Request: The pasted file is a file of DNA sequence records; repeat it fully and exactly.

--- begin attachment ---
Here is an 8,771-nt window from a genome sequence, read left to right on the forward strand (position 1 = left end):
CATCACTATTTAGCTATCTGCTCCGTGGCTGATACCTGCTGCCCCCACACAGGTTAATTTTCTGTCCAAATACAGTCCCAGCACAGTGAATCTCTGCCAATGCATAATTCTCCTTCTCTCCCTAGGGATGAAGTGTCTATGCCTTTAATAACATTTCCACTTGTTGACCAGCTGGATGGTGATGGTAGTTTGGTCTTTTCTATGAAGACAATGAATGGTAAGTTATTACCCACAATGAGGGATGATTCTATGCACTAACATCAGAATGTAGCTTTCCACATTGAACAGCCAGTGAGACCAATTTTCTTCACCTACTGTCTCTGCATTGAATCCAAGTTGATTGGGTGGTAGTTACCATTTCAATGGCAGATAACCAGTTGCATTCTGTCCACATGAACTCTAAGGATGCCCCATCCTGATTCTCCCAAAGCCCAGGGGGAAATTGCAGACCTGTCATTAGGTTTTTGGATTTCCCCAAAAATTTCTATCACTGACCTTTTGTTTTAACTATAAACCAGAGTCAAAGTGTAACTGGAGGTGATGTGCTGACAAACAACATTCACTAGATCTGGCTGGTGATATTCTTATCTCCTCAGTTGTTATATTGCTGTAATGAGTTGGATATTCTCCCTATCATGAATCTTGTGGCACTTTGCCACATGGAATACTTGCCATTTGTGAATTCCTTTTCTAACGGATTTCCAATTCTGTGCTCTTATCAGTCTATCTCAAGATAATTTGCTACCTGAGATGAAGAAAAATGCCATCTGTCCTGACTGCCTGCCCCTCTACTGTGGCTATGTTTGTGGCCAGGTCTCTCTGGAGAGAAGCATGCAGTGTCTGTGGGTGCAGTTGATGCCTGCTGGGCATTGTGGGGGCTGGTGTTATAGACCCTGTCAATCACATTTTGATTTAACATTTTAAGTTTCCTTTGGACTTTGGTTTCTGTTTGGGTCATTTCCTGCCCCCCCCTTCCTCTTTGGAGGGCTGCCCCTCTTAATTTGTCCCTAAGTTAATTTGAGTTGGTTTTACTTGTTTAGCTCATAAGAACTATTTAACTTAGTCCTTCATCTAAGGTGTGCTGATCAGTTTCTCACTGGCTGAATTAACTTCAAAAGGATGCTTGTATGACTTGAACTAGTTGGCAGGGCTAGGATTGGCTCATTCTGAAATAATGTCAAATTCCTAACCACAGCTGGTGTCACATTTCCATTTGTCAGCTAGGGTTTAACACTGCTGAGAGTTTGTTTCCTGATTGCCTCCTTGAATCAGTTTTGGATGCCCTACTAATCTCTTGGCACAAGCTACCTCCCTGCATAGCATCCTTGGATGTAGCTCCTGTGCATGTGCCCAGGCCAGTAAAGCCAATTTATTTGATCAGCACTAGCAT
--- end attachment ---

Here is an 8,771-nt window from a genome sequence, read left to right on the forward strand (position 1 = left end):
CATCACTATTTAGCTATCTGCTCCGTGGCTGATACCTGCTGCCCCCACACAGGTTAATTTTCTGTCCAAATACAGTCCCAGCACAGTGAATCTCTGCCAATGCATAATTCTCCTTCTCTCCCTAGGGATGAAGTGTCTATGCCTTTAATAACATTTCCACTTGTTGACCAGCTGGATGGTGATGGTAGTTTGGTCTTTTCTATGAAGACAATGAATGGTAAGTTATTACCCACAATGAGGGATGATTCTATGCACTAACATCAGAATGTAGCTTTCCACATTGAACAGCCAGTGAGACCAATTTTCTTCACCTACTGTCTCTGCATTGAATCCAAGTTGATTGGGTGGTAGTTACCATTTCAATGGCAGATAACCAGTTGCATTCTGTCCACATGAACTCTAAGGATGCCCCATCCTGATTCTCCCAAAGCCCAGGGGGAAATTGCAGACCTGTCATTAGGTTTTTGGATTTCCCCAAAAATTTCTATCACTGACCTTTTGTTTTAACTATAAACCAGAGTCAAAGTGTAACTGGAGGTGATGTGCTGACAAACAACATTCACTAGATCTGGCTGGTGATATTCTTATCTCCTCAGTTGTTATATTGCTGTAATGAGTTGGATATTCTCCCTATCATGAATCTTGTGGCACTTTGCCACATGGAATACTTGCCATTTGTGAATTCCTTTTCTAACGGATTTCCAATTCTGTGCTCTTATCAGTCTATCTCAAGATAATTTGCTACCTGAGATGAAGAAAAATGCCATCTGTCCTGACTGCCTGCCCCTCTACTGTGGCTATGTTTGTGGCCAGGTCTCTCTGGAGAGAAGCATGCAGTGTCTGTGGGTGCAGTTGATGCCTGCTGGGCATTGTGGGGGCTGGTGTTATAGACCCTGTCAATCACATTTTGATTTAACATTTTAAGTTTCCTTTGGACTTTGGTTTCTGTTTGGGTCATTTCCTGCCCCCCCCTTCCTCTTTGGAGGGCTGCCCCTCTTAATTTGTCCCTAAGTTAATTTGAGTTGGTTTTACTTGTTTAGCTCATAAGAACTATTTAACTTAGTCCTTCATCTAAGGTGTGCTGATCAGTTTCTCACTGGCTGAATTAACTTCAAAAGGATGCTTGTATGACTTGAACTAGTTGGCAGGGCTAGGATTGGCTCATTCTGAAATAATGTCAAATTCCTAACCACAGCTGGTGTCACATTTCCATTTGTCAGCTAGGGTTTAACACTGCTGAGAGTTTGTTTCCTGATTGCCTCCTTGAATCAGTTTTGGATGCCCTACTAATCTCTTGGCACAAGCTACCTCCCTGCATAGCATCCTTGGATGTAGCTCCTGTGCATGTGCCCAGGCCAGTAAAGCCAATTTATTTGATCAGCACTAGCAT